Pasadena apartment fire that killed 4-year-old is blamed on electrical malfunction
An apartment fire in Pasadena that killed a 4-year-old boy and critically injured his mother and 3-year-old brother was probably caused by an electrical problem related to a refrigerator, officials said Thursday.
The fire started about 2 p.m. Wednesday at an eight-unit apartment complex in the 100 block of East Washington Boulevard. Firefighters arrived within four minutes and knocked down the blaze about 21 minutes later, Pasadena city spokeswoman Lisa Derderian said.
About 55 firefighters helped extinguish the flames, interim Pasadena Fire Chief Bryan Frieders told KTLA-TV Channel 5.
The boy who died was found in the apartment’s kitchen, where the fire is believed to have started, authorities said. The body of a dog also was found inside the unit, which was destroyed.
The boy’s 29-year-old mother and younger brother were found outside when firefighters arrived on the scene and were transported in critical condition to a hospital before being airlifted to a burn unit, officials said.
“We’re hoping they show signs of improvement,” Derderian said Thursday. “They sustained smoke inhalation and fire injuries.”
The boys’ father was not home at the time of the fire, and no other residents inside the complex were injured, Derderian said. The blaze affected one other unit above the apartment that burned, but its occupants were able to escape.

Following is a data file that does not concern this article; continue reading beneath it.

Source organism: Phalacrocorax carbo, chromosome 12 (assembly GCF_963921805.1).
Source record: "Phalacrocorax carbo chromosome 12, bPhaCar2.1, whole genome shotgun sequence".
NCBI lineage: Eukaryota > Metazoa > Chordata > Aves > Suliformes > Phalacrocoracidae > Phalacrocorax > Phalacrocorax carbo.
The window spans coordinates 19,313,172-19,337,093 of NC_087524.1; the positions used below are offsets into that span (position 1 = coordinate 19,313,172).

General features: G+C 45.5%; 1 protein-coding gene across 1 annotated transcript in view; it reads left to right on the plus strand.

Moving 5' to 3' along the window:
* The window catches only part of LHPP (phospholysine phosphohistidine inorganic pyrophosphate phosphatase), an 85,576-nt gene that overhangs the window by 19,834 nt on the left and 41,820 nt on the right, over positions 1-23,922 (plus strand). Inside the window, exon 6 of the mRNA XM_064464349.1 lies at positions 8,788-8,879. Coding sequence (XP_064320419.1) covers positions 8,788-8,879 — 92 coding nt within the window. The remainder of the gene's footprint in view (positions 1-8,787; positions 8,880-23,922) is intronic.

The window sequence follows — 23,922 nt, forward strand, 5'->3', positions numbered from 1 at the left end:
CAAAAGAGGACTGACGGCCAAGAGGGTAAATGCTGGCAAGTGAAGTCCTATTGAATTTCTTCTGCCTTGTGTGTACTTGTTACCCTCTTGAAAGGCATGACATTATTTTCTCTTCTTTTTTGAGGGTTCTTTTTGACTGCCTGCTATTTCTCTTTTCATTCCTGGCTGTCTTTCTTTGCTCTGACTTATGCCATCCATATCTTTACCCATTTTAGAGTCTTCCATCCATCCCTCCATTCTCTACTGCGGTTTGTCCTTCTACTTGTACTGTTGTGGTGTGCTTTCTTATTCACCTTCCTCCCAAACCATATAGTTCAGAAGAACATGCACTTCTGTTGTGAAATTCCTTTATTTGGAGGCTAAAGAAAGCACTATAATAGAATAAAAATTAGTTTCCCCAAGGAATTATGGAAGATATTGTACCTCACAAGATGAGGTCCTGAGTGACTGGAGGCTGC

Other residents were displaced for the night because utilities were shut off, Derderian said. All but those in the two affected units will be able to return once utilities are turned back on, she said.
Several firefighters who helped battle the blaze have young children around the same age as the two boys, Derderian said. A newly launched chaplain program run by a former firefighter has provided counseling for the affected fire personnel, she said.
The view from Sacramento
For reporting and exclusive analysis from bureau chief John Myers, get our California Politics newsletter.
You may occasionally receive promotional content from the Los Angeles Times.